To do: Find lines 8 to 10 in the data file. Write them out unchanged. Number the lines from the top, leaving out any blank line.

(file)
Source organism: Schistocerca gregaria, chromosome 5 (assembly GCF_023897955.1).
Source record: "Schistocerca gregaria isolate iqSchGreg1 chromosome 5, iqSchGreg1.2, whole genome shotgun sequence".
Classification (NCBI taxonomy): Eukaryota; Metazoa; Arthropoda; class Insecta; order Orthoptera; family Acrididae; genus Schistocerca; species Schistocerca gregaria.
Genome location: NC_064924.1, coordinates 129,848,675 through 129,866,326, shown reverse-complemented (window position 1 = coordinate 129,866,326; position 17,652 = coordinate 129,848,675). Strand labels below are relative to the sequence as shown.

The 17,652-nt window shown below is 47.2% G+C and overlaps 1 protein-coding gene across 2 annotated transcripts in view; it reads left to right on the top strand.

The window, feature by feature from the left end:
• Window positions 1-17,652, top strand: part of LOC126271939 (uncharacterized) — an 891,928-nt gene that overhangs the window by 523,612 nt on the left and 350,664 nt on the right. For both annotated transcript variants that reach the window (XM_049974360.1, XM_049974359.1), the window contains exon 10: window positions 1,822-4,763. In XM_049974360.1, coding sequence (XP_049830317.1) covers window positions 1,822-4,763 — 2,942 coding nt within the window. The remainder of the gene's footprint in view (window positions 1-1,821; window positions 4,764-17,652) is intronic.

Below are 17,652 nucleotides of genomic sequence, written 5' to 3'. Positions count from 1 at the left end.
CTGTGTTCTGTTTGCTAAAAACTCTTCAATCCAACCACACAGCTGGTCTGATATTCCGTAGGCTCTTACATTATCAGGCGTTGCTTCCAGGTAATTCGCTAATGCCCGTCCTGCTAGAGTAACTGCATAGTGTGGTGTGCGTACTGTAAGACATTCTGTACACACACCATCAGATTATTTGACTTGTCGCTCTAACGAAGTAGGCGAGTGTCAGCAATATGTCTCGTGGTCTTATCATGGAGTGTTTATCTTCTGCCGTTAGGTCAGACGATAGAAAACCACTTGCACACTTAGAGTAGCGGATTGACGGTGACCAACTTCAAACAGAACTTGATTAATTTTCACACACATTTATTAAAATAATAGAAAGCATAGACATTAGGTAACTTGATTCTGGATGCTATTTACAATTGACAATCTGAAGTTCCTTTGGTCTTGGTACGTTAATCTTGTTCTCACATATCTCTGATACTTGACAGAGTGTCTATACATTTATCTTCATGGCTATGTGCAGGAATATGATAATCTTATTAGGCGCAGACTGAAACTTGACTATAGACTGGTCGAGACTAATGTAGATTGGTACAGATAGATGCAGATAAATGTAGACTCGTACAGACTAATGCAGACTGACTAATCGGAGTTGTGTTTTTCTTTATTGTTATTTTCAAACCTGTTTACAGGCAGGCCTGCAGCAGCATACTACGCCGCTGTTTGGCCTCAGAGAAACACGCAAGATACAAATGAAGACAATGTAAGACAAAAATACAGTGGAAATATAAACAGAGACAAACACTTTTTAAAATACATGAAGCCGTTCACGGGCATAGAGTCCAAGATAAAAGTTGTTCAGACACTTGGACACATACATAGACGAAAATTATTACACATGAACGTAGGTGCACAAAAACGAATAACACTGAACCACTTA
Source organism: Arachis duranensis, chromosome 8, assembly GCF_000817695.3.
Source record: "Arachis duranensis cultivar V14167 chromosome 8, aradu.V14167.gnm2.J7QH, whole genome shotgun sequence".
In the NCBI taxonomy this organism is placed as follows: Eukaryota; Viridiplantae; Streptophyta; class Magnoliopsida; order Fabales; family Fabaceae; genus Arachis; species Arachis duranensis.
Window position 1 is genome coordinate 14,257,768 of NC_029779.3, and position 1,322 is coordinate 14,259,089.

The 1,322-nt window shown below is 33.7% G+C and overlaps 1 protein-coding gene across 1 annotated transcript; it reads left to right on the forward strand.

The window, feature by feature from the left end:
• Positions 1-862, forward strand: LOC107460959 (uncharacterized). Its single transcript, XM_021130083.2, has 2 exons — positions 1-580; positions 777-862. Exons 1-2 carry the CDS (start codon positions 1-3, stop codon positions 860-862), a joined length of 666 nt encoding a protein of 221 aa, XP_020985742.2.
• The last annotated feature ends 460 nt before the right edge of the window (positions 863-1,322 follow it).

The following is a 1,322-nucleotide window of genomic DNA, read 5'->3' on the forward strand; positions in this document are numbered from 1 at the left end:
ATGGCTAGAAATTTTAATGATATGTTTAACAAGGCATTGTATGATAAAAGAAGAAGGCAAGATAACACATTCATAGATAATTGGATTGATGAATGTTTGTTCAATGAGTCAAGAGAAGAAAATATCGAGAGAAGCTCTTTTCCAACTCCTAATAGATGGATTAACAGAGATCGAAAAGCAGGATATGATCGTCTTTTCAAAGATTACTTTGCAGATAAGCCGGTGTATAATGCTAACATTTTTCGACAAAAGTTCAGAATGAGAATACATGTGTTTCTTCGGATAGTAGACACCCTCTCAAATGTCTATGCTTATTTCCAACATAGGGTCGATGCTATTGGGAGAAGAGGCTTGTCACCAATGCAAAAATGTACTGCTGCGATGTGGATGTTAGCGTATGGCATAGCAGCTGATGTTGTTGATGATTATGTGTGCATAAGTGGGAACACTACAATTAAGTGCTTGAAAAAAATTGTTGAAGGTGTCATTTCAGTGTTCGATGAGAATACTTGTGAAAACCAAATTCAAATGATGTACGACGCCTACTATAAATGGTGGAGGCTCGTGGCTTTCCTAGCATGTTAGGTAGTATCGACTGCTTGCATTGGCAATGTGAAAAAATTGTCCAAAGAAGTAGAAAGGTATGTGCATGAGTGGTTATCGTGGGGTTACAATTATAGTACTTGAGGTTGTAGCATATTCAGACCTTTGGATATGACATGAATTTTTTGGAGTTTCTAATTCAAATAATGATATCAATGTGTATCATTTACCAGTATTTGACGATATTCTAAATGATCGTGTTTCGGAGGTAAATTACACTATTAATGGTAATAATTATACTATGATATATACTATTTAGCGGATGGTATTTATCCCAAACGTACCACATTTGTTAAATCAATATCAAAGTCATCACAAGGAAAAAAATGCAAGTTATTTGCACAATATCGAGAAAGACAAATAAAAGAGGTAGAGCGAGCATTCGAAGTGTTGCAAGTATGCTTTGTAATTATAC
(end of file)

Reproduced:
Below are 17,652 nucleotides of genomic sequence, written 5' to 3'. Positions count from 1 at the left end.
CTGTGTTCTGTTTGCTAAAAACTCTTCAATCCAACCACACAGCTGGTCTGATATTCCGTAGGCTCTTACATTATCAGGCGTTGCTTCCAGGTAATTCGCTAATGCCCGTCCTGCTAGAGTAACTGCATAGTGTGGTGTGCGTACTGTAAGACATTCTGTACACACACCATCAGATTATTTGACTTGTCGCTCTAACGAAGTAGGCGAGTGTCAGCAATATGTCTCGTGGTCTTATCATGGAGTGTTTATCTTCTGCCGTTAGGTCAGACGATAGAAAACCACTTGCACACTTAGAGTAGCGGATTGACGGTGACCAACTTCAAACAGAACTTGATTAATTTTCACACACATTTATTAAAATAATAGAAAGCATAGACATTAGGTAACTTGATTCTGGATGCTATTTACAATTGACAATCTGAAGTTCCTTTGGTCTTGGTACGTTAATCTTGTTCTCACATATCTCTGATACTTGACAGAGTGTCTATACATTTATCTTCATGGCTATGTGCAGGAATATGATAATCTTATTAGGCGCAGACTGAAACTTGACTATAGACTGGTCGAGACTAATGTAGATTGGTACAGATAGATGCAGATAAATGTAGACTCGTACAGACTAATGCAGACTGACTAATCGGAGTTGTGTTTTTCTTTATTGTTATTTTCAAACCTGTTTACAGGCAGGCCTGCAGCAGCATACTACGCCGCTGTTTGGCCTCAGAGAAACACGCAAGATACAAATGAAGACAATGTAAGACAAAAATACAGTGGAAATATAAACAGAGACAAACACTTTTTAAAATACATGAAGCCGTTCACGGGCATAGAGTCCAAGATAAAAGTTGTTCAGACACTTGGACACATACATAGACGAAAATTATTACACATGAACGTAGGTGCACAAAAACGAATAACACTGAACCACTTA
Source organism: Arachis duranensis, chromosome 8, assembly GCF_000817695.3.